Stalk Borers in Corn


European corn borer, Ostrinia nubilalis

European corn borer eggs are scaly and glossy white in appearance and are laid in masses of 15 to 30 eggs. Upon hatching, larvae are cream or pink in color with small brown spots and a dark or reddish brown head capsule. When larvae are fully developed, they are about 25 mm (1 inch) in length.

Male moths are visibly darker and slightly smaller than the pale yellow female moths. Adults have an average wingspan of about 25 mm (1 inch). The forewings of both genders have dark wavy lines.

Southwestern corn borer, Diatraea grandiosella

Southwestern corn borer eggs are laid in groups of three to five. They are creamy white initially but develop three distinct reddish stripes prior to hatching.

After emerging, larvae are dull white with noticeable black or dark brown spots along the body. However, the spots are not usually present on overwintering larvae. Mature larvae reach lengths of 25–32 mm (1-1.25 inches). Southwestern corn borer moths are white or pale yellow and roughly 19 mm (0.75 inches) long.

Quick Facts

• Two species of stalk borer are considered pests of corn grown in Colorado. They are the European corn borer and southwestern corn borer.
• Both corn borers species are moths that tend to produce two generations per growing season.
• Management of both corn borer species involves a combination of biological, cultural and chemical control.
european corn borer larva
European corn borer larva
Frank Pearis, Colorado State University,

There are two stalk borer pests of significance in Colorado; the European corn borer and the southwestern corn borer. Both are species of moth with similar life history.

southwestern corn borer larva
Southwestern corn borer larva
Frank Pearis, Colorado State University,
european corn borer eggs
European corn borer egg mass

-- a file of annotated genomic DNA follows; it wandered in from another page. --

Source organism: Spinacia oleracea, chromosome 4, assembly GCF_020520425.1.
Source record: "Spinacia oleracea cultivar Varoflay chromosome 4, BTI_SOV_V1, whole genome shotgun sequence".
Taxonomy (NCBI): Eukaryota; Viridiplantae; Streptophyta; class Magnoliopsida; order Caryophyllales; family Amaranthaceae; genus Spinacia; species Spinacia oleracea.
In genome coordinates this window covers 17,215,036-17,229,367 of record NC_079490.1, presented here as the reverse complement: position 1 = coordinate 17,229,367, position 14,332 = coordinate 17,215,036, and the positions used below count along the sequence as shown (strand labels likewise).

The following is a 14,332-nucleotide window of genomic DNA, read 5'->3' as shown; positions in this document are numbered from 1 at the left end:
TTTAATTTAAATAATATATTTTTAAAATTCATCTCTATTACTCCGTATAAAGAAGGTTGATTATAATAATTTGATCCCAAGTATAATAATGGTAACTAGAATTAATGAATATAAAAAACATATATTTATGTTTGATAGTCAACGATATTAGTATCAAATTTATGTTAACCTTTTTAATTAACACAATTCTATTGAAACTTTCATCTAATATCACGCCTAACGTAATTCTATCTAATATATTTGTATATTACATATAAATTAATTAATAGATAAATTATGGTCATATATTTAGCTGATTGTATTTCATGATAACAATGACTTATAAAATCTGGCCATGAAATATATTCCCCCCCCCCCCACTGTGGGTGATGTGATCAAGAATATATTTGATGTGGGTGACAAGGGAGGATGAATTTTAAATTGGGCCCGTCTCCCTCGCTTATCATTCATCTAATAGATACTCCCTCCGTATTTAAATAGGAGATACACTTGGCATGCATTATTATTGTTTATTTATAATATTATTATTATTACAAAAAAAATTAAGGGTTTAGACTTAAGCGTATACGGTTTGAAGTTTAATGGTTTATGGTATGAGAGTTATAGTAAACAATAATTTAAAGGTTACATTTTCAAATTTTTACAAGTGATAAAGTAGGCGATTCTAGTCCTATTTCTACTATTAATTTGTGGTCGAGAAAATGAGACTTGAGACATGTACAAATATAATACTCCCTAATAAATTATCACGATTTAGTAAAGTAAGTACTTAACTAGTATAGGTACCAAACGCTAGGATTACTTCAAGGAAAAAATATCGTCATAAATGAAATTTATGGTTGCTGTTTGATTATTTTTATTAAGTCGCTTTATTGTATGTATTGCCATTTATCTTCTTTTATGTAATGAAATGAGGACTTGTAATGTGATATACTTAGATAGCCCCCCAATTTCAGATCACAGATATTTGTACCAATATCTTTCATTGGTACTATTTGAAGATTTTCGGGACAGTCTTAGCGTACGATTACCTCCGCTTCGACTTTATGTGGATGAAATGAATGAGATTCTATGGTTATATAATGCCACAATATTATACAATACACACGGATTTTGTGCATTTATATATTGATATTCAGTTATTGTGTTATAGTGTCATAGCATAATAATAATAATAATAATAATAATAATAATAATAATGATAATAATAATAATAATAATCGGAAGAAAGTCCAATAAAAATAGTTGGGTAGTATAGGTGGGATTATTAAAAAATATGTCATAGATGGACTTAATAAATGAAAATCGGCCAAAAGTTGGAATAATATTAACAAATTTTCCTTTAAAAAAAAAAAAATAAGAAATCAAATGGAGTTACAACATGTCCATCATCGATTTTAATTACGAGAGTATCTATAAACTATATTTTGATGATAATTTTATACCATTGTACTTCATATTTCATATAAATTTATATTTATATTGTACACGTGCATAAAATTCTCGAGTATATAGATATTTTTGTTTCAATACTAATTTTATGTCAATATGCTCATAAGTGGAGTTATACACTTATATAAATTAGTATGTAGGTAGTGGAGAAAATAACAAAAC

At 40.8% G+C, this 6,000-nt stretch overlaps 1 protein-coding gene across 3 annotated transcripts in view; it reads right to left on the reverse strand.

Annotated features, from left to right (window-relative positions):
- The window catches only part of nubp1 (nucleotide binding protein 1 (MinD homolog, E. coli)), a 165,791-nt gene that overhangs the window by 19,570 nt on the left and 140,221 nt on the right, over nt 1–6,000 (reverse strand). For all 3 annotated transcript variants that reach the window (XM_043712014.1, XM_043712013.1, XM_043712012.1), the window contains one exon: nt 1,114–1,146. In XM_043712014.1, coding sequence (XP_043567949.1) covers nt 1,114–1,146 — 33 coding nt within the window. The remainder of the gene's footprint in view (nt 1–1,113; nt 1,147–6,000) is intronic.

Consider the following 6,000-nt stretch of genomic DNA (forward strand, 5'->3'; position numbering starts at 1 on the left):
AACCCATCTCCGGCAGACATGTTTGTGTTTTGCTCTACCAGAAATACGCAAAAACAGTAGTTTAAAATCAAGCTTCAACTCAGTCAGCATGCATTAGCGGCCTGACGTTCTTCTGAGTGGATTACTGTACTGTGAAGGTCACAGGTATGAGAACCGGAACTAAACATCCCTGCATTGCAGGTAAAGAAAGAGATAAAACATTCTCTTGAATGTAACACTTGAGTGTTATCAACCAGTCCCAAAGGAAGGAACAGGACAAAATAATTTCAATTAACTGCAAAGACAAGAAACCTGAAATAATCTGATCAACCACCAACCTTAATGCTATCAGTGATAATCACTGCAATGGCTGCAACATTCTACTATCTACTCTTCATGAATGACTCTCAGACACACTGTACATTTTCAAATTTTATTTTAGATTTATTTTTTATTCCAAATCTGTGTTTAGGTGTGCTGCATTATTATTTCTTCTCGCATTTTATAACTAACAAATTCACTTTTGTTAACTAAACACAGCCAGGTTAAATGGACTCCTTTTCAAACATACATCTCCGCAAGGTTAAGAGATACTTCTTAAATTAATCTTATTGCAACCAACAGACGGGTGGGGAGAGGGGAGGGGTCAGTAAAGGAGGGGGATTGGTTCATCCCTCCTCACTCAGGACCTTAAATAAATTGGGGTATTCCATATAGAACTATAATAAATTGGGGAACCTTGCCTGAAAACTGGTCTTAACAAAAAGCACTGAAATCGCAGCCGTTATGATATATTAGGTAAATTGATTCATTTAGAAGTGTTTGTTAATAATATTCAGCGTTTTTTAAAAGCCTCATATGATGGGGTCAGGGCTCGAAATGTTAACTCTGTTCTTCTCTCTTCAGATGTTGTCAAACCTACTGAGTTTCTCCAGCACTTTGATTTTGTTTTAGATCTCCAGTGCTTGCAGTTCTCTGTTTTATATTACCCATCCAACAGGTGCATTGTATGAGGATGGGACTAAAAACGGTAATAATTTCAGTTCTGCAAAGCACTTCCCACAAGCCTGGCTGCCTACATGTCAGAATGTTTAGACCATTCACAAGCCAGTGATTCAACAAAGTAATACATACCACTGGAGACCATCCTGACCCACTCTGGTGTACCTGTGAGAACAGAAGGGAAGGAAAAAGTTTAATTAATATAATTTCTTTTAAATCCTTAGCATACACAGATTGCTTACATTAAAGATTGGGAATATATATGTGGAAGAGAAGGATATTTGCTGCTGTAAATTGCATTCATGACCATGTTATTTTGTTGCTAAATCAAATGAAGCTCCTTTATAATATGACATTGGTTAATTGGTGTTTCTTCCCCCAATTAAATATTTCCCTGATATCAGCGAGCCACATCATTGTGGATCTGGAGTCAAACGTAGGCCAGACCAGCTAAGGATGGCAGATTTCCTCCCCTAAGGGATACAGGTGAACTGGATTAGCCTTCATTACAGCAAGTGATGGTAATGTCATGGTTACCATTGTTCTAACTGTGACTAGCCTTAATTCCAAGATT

Frank Peairs, Colorado State University,
southwestern corn borer eggs
Southwestern corn borer eggs in red-bar stage
Phil Sloderbeck, Kansas State University,
european corn borer adults
European corn borer adults
Adam Sisson, Iowa State University,
southwestern corn borer adult
Southwestern corn borer adult
Frank Peairs, Colorado State University,
corn leaf with shot hole damage
Corn leaf with shot-hole damage caused by European corn borer
Frank Peairs, Colorado State University,
southwestern corn borer larva in rootcrown
Southwestern corn borer larva in the rootcrown of a corn plant
Frank Peairs, Colorado State University,
damage to corn plant caused by european corn borer
Damage to corn plant caused by European corn borer feeding.
Department of Plant Pathology, North Carolina State University,

Life History and Habits

European corn borer

European corn borers typically have two generations per growing season in Colorado. The potential injury and management practices differ between the two generations since they are present at different stages of crop growth.

European corn borer larvae overwinter in stalks of corn and other plants. They pupate in early spring and moths emerge in late May or early June. Female moths lay eggs in June in weedy edges around corn fields. Eggs are laid on the underside of corn leaves near the midrib. After hatching, larvae develop over four to six weeks and pupate inside of the corn stalk. Second generation moths emerge from mid-July to early August and begin laying eggs of the second generation.

Second generation moths tend to prefer laying eggs on tasseling corn in the green silk stage. Fields that mature later in the season are more attractive to egg-laying moths than fields nearing maturity. Larvae of the second generation tend to overwinter and do not pupate until the following spring.

Southwestern corn borer

Like the European corn borer, the southwestern corn borer produces two generations a year and has a similar life history.